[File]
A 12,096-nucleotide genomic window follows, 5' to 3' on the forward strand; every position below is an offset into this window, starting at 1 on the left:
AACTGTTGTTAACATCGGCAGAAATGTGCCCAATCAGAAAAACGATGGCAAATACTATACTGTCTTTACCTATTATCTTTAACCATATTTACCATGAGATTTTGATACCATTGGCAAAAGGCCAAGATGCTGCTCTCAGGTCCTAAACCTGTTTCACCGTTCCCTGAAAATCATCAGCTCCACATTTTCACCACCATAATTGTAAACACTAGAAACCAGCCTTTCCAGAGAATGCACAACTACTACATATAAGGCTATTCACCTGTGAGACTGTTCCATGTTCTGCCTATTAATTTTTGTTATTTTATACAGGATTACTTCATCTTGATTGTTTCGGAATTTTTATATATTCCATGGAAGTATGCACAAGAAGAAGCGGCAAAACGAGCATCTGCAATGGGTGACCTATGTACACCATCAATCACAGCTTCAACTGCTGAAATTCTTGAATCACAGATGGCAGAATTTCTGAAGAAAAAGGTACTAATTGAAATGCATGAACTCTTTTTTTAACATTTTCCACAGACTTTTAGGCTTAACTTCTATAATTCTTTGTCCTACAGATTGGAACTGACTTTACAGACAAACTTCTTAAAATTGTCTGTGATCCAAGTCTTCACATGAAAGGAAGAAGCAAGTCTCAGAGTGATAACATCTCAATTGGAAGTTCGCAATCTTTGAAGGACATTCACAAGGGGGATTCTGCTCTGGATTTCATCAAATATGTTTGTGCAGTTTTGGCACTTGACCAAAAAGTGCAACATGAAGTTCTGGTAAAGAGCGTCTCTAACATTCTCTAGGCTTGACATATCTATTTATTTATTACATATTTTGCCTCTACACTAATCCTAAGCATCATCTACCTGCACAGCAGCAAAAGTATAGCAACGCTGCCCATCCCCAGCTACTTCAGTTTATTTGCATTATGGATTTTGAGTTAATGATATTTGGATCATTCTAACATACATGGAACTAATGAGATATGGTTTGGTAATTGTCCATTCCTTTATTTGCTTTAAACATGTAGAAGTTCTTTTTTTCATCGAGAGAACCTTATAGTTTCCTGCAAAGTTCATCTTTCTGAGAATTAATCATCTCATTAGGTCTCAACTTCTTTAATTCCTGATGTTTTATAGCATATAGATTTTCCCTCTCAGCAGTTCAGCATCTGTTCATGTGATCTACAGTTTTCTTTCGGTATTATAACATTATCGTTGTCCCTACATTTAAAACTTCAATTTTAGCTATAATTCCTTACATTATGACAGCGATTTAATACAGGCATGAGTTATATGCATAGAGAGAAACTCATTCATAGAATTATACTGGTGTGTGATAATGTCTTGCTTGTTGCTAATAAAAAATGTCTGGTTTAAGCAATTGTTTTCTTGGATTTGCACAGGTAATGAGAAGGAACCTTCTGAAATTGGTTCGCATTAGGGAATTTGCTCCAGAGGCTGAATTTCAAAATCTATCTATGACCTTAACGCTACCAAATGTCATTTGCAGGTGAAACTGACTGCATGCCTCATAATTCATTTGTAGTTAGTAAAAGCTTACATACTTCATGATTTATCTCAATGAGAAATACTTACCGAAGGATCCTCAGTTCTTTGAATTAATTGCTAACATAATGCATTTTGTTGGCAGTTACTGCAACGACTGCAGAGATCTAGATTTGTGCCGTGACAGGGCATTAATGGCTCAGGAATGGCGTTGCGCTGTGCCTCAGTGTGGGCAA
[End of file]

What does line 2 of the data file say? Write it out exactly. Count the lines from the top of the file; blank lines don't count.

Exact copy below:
AACTGTTGTTAACATCGGCAGAAATGTGCCCAATCAGAAAAACGATGGCAAATACTATACTGTCTTTACCTATTATCTTTAACCATATTTACCATGAGATTTTGATACCATTGGCAAAAGGCCAAGATGCTGCTCTCAGGTCCTAAACCTGTTTCACCGTTCCCTGAAAATCATCAGCTCCACATTTTCACCACCATAATTGTAAACACTAGAAACCAGCCTTTCCAGAGAATGCACAACTACTACATATAAGGCTATTCACCTGTGAGACTGTTCCATGTTCTGCCTATTAATTTTTGTTATTTTATACAGGATTACTTCATCTTGATTGTTTCGGAATTTTTATATATTCCATGGAAGTATGCACAAGAAGAAGCGGCAAAACGAGCATCTGCAATGGGTGACCTATGTACACCATCAATCACAGCTTCAACTGCTGAAATTCTTGAATCACAGATGGCAGAATTTCTGAAGAAAAAGGTACTAATTGAAATGCATGAACTCTTTTTTTAACATTTTCCACAGACTTTTAGGCTTAACTTCTATAATTCTTTGTCCTACAGATTGGAACTGACTTTACAGACAAACTTCTTAAAATTGTCTGTGATCCAAGTCTTCACATGAAAGGAAGAAGCAAGTCTCAGAGTGATAACATCTCAATTGGAAGTTCGCAATCTTTGAAGGACATTCACAAGGGGGATTCTGCTCTGGATTTCATCAAATATGTTTGTGCAGTTTTGGCACTTGACCAAAAAGTGCAACATGAAGTTCTGGTAAAGAGCGTCTCTAACATTCTCTAGGCTTGACATATCTATTTATTTATTACATATTTTGCCTCTACACTAATCCTAAGCATCATCTACCTGCACAGCAGCAAAAGTATAGCAACGCTGCCCATCCCCAGCTACTTCAGTTTATTTGCATTATGGATTTTGAGTTAATGATATTTGGATCATTCTAACATACATGGAACTAATGAGATATGGTTTGGTAATTGTCCATTCCTTTATTTGCTTTAAACATGTAGAAGTTCTTTTTTTCATCGAGAGAACCTTATAGTTTCCTGCAAAGTTCATCTTTCTGAGAATTAATCATCTCATTAGGTCTCAACTTCTTTAATTCCTGATGTTTTATAGCATATAGATTTTCCCTCTCAGCAGTTCAGCATCTGTTCATGTGATCTACAGTTTTCTTTCGGTATTATAACATTATCGTTGTCCCTACATTTAAAACTTCAATTTTAGCTATAATTCCTTACATTATGACAGCGATTTAATACAGGCATGAGTTATATGCATAGAGAGAAACTCATTCATAGAATTATACTGGTGTGTGATAATGTCTTGCTTGTTGCTAATAAAAAATGTCTGGTTTAAGCAATTGTTTTCTTGGATTTGCACAGGTAATGAGAAGGAACCTTCTGAAATTGGTTCGCATTAGGGAATTTGCTCCAGAGGCTGAATTTCAAAATCTATCTATGACCTTAACGCTACCAAATGTCATTTGCAGGTGAAACTGACTGCATGCCTCATAATTCATTTGTAGTTAGTAAAAGCTTACATACTTCATGATTTATCTCAATGAGAAATACTTACCGAAGGATCCTCAGTTCTTTGAATTAATTGCTAACATAATGCATTTTGTTGGCAGTTACTGCAACGACTGCAGAGATCTAGATTTGTGCCGTGACAGGGCATTAATGGCTCAGGAATGGCGTTGCGCTGTGCCTCAGTGTGGGCAA